You're standing on my evidence.
Excuse me? Eileen McGillis, Fire Marshal.
I'm here to determine whether this fire was caused by arson or not.
Until I do, this house is my evidence.
Marlin Boulet, NOPD.
Maybe you noticed the French-fried fella we have on the floor here.
That's why this investigation got bumped to the top of my list.
I'm working my way through a backlog of burn sites.
This isn't the first accidental death we've seen.
Accident? No, this is no accident.
Who are you? Trevor Cobb, F.
A.
S.
We have priority here.
So you can either work with us, or you can wait until we're done.
Well, apparently you already figured it out.
So what makes you say this wasn't an accident? I don't know about the fire, but this guy's got no teeth.
Could be homeless.
That's what I said, but even a toothless guy has a couple in their mouth.
Come here for one second.
You see how his jaw is cracked? Mm-hmm.
This guy's teeth were bashed in.
I'm guessing before he was burned.
So somebody went through a lot of effort so this man wouldn't be identified by his dental records.
It may be arson, but it's definitely murder.
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You know, see what connections pop up.
Trevor.
Charlie, welcome back to the squad.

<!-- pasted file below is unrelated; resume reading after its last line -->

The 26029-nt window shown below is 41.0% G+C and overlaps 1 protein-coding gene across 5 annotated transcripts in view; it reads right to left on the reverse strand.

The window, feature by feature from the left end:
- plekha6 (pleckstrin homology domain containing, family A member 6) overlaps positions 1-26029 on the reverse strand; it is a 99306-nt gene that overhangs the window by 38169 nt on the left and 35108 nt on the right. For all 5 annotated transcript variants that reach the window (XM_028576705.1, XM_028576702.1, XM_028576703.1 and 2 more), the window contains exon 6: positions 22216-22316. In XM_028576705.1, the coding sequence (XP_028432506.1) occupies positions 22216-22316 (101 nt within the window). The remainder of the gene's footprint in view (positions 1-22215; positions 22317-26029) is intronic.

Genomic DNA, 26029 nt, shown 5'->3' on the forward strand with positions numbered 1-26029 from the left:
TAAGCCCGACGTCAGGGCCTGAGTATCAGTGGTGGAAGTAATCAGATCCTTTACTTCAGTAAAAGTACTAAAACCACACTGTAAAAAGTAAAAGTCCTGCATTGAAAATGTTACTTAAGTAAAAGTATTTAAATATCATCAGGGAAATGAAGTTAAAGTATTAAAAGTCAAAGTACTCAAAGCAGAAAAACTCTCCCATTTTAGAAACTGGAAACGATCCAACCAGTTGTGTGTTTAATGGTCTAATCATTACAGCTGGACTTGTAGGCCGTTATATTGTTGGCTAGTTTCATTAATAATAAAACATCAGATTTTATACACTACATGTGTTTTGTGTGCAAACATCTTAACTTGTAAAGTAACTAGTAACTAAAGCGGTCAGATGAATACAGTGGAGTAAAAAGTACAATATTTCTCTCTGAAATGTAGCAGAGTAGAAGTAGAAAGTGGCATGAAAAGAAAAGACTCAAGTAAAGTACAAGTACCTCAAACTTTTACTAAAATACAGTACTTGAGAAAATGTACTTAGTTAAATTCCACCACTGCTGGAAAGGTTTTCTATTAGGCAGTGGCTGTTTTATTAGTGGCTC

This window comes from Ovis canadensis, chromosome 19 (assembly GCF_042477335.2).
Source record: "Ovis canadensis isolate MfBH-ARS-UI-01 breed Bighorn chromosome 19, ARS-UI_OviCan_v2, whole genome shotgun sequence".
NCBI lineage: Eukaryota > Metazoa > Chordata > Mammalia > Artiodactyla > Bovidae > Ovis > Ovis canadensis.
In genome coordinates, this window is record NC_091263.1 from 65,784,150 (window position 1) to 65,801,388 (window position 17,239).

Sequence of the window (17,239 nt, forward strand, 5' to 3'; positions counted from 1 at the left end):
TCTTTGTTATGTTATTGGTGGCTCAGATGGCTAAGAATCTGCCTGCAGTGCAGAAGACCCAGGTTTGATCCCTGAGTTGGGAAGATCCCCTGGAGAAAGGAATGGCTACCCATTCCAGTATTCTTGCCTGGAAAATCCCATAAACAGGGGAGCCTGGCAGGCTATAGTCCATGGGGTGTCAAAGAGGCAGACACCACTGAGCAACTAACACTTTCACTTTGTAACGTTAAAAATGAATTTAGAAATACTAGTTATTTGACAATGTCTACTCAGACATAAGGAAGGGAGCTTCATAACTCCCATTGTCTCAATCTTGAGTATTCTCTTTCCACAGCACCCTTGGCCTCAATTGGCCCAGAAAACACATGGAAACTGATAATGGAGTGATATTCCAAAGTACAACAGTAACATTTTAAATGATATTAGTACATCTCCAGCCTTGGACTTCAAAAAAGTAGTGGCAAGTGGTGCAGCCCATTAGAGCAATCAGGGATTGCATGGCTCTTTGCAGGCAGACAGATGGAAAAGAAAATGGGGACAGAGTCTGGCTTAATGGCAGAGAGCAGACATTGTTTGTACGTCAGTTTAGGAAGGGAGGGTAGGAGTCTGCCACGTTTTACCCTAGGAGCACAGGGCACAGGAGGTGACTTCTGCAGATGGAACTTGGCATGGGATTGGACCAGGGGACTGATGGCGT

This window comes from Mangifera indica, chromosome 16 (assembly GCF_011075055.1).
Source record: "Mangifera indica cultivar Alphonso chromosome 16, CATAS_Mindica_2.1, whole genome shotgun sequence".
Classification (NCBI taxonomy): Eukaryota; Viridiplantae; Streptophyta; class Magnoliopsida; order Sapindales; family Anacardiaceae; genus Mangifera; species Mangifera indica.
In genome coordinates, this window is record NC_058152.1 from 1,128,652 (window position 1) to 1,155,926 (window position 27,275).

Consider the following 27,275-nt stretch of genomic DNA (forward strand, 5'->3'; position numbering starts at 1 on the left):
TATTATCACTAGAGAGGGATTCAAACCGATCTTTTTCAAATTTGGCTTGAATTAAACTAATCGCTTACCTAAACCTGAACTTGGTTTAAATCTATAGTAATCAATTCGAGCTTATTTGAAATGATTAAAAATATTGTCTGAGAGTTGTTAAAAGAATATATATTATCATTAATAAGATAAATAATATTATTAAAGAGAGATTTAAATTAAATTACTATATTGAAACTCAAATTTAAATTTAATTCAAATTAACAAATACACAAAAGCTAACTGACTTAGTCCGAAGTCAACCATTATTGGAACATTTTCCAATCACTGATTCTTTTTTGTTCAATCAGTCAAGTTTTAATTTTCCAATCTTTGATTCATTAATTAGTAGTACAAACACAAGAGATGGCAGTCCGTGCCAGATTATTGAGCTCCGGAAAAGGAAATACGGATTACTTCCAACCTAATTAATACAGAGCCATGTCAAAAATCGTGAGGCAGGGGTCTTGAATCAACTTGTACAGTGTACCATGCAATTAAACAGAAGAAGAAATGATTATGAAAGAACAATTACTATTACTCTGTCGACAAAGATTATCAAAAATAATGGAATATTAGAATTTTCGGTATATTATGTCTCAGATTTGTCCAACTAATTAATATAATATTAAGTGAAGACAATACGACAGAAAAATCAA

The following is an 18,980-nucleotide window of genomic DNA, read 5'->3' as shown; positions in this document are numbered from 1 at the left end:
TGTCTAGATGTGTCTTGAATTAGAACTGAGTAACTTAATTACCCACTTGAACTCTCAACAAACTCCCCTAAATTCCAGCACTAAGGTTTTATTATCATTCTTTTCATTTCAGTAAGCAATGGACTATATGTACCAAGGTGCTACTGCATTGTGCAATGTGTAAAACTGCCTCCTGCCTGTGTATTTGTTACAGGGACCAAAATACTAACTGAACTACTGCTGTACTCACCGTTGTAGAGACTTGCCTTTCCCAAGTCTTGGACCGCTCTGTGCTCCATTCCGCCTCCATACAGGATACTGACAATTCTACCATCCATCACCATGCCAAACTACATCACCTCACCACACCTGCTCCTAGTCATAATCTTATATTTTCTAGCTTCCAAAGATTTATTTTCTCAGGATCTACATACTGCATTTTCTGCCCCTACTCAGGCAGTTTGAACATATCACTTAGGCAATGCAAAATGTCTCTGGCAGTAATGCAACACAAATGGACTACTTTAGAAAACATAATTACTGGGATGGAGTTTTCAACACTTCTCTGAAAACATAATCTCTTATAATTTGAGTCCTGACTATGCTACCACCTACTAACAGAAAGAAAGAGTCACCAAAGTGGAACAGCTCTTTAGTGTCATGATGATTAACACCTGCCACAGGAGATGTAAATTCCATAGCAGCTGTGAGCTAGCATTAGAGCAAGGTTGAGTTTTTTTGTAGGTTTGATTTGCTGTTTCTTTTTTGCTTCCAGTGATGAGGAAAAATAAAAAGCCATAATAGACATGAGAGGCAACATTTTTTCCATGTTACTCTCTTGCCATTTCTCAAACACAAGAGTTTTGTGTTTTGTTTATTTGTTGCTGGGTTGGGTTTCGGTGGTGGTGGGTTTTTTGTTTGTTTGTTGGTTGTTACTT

Listen, um you dove into that water, man.
You saved my life and I, I don't I can't thank you enough.
Me and my family.
You got it, man.
Hope you would've done the same for me.
Anyway, on our vic I'm going through missing persons.
Anything solid to help me out? Not right now, Charlie, all right? We'll let you know when we need something, though.
I thought you two were good.
No, we are good, man, it's It's not Charlie at all.
It's just that I spent eight years as a uni before I got assigned this squad.
During the storm, he runs off, gets reinstated, back here at F.
A.
S.
? 9:00 Heat-seeking missile coming in at 9:00.
Officers.
Fire Marshal.
1701 Warfield was definitely arson.
Pretty crude job, actually.
Splash and dash.
So you came all the way down here to tell us that, huh? Due to the homicide, I have to coordinate my investigation with you, if that's all right.
Is it all right with you? It is what it is.
I need to take a look at the victim's body in the morgue.
Might reveal some clues that wouldn't show up at the house.
Sure.
We were just heading over there.
As a matter of fact, my partner, Cobb, was just about to call you and ask you to tag along.
So perfect timing.
Yeah.
A crushed trachea consistent with strangulation.